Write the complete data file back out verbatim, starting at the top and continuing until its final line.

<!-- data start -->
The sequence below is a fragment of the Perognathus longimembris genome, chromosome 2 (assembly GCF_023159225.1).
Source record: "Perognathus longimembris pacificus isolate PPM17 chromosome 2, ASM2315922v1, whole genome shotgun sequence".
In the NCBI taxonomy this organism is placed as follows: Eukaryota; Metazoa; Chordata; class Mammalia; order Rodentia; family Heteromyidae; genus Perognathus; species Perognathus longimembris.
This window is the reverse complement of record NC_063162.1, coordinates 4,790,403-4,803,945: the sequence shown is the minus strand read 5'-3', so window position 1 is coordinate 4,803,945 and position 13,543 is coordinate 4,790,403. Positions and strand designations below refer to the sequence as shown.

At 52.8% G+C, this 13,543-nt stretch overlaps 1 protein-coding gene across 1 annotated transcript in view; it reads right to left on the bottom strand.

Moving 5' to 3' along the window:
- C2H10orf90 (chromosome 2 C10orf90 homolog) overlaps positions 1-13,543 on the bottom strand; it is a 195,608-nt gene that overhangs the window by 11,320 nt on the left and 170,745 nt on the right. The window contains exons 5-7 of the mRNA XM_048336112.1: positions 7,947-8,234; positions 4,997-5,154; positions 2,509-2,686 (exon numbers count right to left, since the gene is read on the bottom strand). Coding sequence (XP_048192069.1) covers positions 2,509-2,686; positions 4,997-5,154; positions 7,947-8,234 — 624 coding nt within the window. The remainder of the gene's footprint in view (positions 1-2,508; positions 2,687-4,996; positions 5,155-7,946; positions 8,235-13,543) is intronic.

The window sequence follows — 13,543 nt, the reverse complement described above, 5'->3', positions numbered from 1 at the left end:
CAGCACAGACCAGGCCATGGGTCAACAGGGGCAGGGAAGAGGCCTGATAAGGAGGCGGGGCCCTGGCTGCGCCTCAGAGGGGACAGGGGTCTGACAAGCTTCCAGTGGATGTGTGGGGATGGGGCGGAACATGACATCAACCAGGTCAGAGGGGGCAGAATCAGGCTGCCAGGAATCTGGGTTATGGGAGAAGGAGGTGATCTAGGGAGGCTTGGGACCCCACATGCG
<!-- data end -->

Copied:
The sequence below is a fragment of the Perognathus longimembris genome, chromosome 2 (assembly GCF_023159225.1).
Source record: "Perognathus longimembris pacificus isolate PPM17 chromosome 2, ASM2315922v1, whole genome shotgun sequence".
In the NCBI taxonomy this organism is placed as follows: Eukaryota; Metazoa; Chordata; class Mammalia; order Rodentia; family Heteromyidae; genus Perognathus; species Perognathus longimembris.
This window is the reverse complement of record NC_063162.1, coordinates 4,790,403-4,803,945: the sequence shown is the minus strand read 5'-3', so window position 1 is coordinate 4,803,945 and position 13,543 is coordinate 4,790,403. Positions and strand designations below refer to the sequence as shown.

At 52.8% G+C, this 13,543-nt stretch overlaps 1 protein-coding gene across 1 annotated transcript in view; it reads right to left on the bottom strand.

Moving 5' to 3' along the window:
- C2H10orf90 (chromosome 2 C10orf90 homolog) overlaps positions 1-13,543 on the bottom strand; it is a 195,608-nt gene that overhangs the window by 11,320 nt on the left and 170,745 nt on the right. The window contains exons 5-7 of the mRNA XM_048336112.1: positions 7,947-8,234; positions 4,997-5,154; positions 2,509-2,686 (exon numbers count right to left, since the gene is read on the bottom strand). Coding sequence (XP_048192069.1) covers positions 2,509-2,686; positions 4,997-5,154; positions 7,947-8,234 — 624 coding nt within the window. The remainder of the gene's footprint in view (positions 1-2,508; positions 2,687-4,996; positions 5,155-7,946; positions 8,235-13,543) is intronic.

The window sequence follows — 13,543 nt, the reverse complement described above, 5'->3', positions numbered from 1 at the left end:
CAGCACAGACCAGGCCATGGGTCAACAGGGGCAGGGAAGAGGCCTGATAAGGAGGCGGGGCCCTGGCTGCGCCTCAGAGGGGACAGGGGTCTGACAAGCTTCCAGTGGATGTGTGGGGATGGGGCGGAACATGACATCAACCAGGTCAGAGGGGGCAGAATCAGGCTGCCAGGAATCTGGGTTATGGGAGAAGGAGGTGATCTAGGGAGGCTTGGGACCCCACATGCG